This species is found in Mexico along the Trans-Mexican Volcanic Belt. More specifically, they are found in the pine and fir forests near the Cofre de Perote volcano in Veracruz. Its elevational range is from 2,950 - 4,015 m (Parra Olea et al. 2020).

Life History, Abundance, Activity, and Special Behaviors
This species can typically be found under objects on the ground in its natural habitat. Chiropterotriton perotensis is also active on road banks and boulders at night (Parra Olea et al. 2020).

Other species found in sympatry with this species include Aquiloeurycea cephalica, Isthmura naucampatepetl, Pseudoeurycea leprosa and P. melanomolga (Parra Olea et al. 2020).

Trends and Threats
It is recommended that this species be listed as “Endangered”, particularly because it lives in a small, severely fragmented range (less than 5,000 km2) where its habitat continues to decline in quality and quantity (Parra Olea et al. 2020).

Possible reasons for amphibian decline

General habitat alteration and loss
Habitat modification from deforestation, or logging related activities
Habitat fragmentation

Comments

Based on Maximum Likelihood and Bayesian Inference of an mtDNA fragment that includes 12S, tRNA, and 16S and another fragment of COI, C. perotensis is a plethodontid salamander that’s related to C. lavae, C. ceronorum, and C. totonacus. More specifically, it is sister to C. lavae and together they are sister to the clade composed of C. ceronorum, and C. totonacus (Para Olea et al. 2020).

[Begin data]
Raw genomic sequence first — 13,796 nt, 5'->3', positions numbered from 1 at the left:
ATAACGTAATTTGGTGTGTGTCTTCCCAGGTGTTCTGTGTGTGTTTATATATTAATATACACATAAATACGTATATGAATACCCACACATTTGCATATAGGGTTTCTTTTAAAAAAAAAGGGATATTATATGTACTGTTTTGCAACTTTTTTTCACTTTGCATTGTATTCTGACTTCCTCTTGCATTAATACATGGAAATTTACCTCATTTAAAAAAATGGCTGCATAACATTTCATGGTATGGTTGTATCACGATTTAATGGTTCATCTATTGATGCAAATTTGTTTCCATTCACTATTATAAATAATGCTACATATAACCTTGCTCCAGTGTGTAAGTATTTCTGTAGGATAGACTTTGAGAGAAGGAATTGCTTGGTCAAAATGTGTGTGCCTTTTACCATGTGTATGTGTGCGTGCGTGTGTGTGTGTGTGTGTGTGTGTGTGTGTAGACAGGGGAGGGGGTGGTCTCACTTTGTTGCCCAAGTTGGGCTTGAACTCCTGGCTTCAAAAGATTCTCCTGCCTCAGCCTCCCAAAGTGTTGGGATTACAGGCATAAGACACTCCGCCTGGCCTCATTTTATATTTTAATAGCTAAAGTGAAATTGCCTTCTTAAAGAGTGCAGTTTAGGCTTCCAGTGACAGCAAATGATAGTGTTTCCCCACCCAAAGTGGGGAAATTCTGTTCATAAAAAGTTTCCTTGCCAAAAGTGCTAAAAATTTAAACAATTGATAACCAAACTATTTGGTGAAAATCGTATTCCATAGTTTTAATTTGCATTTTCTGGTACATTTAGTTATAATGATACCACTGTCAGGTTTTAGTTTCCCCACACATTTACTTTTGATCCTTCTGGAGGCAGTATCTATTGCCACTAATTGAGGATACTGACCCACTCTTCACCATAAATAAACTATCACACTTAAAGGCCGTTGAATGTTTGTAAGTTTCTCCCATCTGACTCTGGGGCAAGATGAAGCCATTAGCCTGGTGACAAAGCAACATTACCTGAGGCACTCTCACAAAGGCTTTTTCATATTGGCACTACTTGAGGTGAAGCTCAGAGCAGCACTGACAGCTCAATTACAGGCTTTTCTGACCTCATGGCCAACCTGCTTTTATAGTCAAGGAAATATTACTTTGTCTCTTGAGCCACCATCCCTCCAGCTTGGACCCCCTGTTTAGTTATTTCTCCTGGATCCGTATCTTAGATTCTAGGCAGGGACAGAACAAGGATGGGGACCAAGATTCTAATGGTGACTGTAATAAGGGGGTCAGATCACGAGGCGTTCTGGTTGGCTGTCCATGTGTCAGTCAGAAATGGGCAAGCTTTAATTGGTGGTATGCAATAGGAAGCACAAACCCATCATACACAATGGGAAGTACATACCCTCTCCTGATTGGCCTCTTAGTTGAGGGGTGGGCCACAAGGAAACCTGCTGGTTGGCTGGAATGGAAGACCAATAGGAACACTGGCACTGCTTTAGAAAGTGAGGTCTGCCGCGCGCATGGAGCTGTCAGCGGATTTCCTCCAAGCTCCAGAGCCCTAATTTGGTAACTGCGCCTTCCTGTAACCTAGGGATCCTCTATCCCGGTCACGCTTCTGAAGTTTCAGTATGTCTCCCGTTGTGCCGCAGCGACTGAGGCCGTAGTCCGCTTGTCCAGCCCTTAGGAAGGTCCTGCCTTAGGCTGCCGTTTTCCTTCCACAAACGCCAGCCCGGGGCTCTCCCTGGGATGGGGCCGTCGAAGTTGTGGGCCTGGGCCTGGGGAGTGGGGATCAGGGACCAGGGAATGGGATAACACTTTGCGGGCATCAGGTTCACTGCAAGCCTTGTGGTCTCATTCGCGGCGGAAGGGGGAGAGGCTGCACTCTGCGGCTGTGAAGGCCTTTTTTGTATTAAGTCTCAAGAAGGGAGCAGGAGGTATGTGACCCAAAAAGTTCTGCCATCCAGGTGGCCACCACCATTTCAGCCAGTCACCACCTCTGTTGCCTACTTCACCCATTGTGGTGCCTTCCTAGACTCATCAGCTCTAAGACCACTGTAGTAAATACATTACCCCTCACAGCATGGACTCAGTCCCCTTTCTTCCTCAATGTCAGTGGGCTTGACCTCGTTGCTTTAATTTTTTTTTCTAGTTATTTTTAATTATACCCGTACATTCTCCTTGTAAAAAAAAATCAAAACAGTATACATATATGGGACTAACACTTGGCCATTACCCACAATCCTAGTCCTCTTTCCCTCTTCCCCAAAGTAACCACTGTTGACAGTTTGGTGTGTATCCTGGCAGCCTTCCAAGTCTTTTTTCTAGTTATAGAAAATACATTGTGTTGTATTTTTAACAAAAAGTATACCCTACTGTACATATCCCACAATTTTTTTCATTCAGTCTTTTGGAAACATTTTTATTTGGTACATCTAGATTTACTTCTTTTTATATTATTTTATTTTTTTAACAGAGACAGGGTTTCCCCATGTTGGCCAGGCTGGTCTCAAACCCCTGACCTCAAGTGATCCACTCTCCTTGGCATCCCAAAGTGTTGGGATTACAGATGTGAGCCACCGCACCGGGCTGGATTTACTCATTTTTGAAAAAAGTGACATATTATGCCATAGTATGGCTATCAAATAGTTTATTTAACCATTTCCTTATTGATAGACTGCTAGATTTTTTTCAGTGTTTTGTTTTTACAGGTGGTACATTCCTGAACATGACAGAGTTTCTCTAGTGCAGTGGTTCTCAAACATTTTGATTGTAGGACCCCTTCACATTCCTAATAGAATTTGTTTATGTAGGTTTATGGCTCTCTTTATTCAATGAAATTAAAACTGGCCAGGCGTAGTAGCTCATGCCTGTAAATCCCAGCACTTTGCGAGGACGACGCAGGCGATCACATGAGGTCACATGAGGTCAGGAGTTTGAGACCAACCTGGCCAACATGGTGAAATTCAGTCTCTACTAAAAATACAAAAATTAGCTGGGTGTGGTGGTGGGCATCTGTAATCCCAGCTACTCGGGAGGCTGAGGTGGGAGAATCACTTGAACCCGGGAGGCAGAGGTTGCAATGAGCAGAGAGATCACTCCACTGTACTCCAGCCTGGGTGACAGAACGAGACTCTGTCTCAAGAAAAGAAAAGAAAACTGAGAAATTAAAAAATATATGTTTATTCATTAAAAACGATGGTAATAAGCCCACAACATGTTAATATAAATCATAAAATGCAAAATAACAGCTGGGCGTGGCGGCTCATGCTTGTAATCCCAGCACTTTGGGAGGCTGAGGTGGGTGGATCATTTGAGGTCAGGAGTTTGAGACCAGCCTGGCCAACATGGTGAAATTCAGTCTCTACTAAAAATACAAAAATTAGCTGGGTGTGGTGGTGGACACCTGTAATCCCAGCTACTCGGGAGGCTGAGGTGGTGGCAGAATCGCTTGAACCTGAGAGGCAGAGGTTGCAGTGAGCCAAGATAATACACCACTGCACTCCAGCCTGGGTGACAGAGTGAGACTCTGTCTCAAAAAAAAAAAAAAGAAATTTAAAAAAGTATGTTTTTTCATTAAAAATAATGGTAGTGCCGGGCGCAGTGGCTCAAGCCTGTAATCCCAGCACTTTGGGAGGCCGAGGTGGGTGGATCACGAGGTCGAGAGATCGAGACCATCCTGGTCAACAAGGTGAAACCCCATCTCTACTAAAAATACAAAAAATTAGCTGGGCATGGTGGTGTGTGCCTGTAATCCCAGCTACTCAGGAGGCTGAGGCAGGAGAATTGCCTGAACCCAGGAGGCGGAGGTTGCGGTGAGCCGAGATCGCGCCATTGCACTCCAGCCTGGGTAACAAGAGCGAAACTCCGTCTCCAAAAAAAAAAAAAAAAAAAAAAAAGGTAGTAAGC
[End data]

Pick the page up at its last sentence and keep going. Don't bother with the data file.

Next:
The species epithet, “perotensis”, refers to the Cofre de Perote volcano where the species can be found (Parra Olea et al. 2020).

References

Campbell, J. A., Streicher, J. W., Cox, C. L., Brodie, E. D. (2014). “A new Salamander of the genus Chiropterotriton (Caudata: Plethodontidae) from the Sierra Madre Oriental of Tamaulipas, Mexico.” South American Journal of Herpetology, 9(3), 228-234. [link]

Parra Olea, G., Garcia-Castillo, M. G., Rovito, S. M., Maisano, J. A., Hanken, J., Wake, D. B. (2020). “Descriptions of five new species of the salamander genus Chiropterotriton (Caudata: Plethodontidae) from eastern Mexico and the status of three currently recognized taxa.” PeerJ, 8:e8800 [link]



Originally submitted by: Lisa Pacumio, Calvin Proctor, Parker Vornholt (2021-06-28)
Description by: Lisa Pacumio, Calvin Proctor, Parker Vornholt (updated 2021-06-28)
Distribution by: Lisa Pacumio, Calvin Proctor, Parker Vornholt (updated 2021-06-28)
Life history by: Lisa Pacumio, Calvin Proctor, Parker Vornholt (updated 2021-06-28)
Trends and threats by: Lisa Pacumio, Calvin Proctor, Parker Vornholt (updated 2021-06-28)
Comments by: Lisa Pacumio, Calvin Proctor, Parker Vornholt (updated 2021-06-28)

Edited by: Ann T. Chang (2021-06-28)

Species Account Citation: AmphibiaWeb 2021 Chiropterotriton perotensis: Valle Alegre Salamander <https://amphibiaweb.org/species/9194> University of California, Berkeley, CA, USA. Accessed Aug 1, 2021.



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Citation: AmphibiaWeb. 2021. <https://amphibiaweb.org> University of California, Berkeley, CA, USA. Accessed 1 Aug 2021.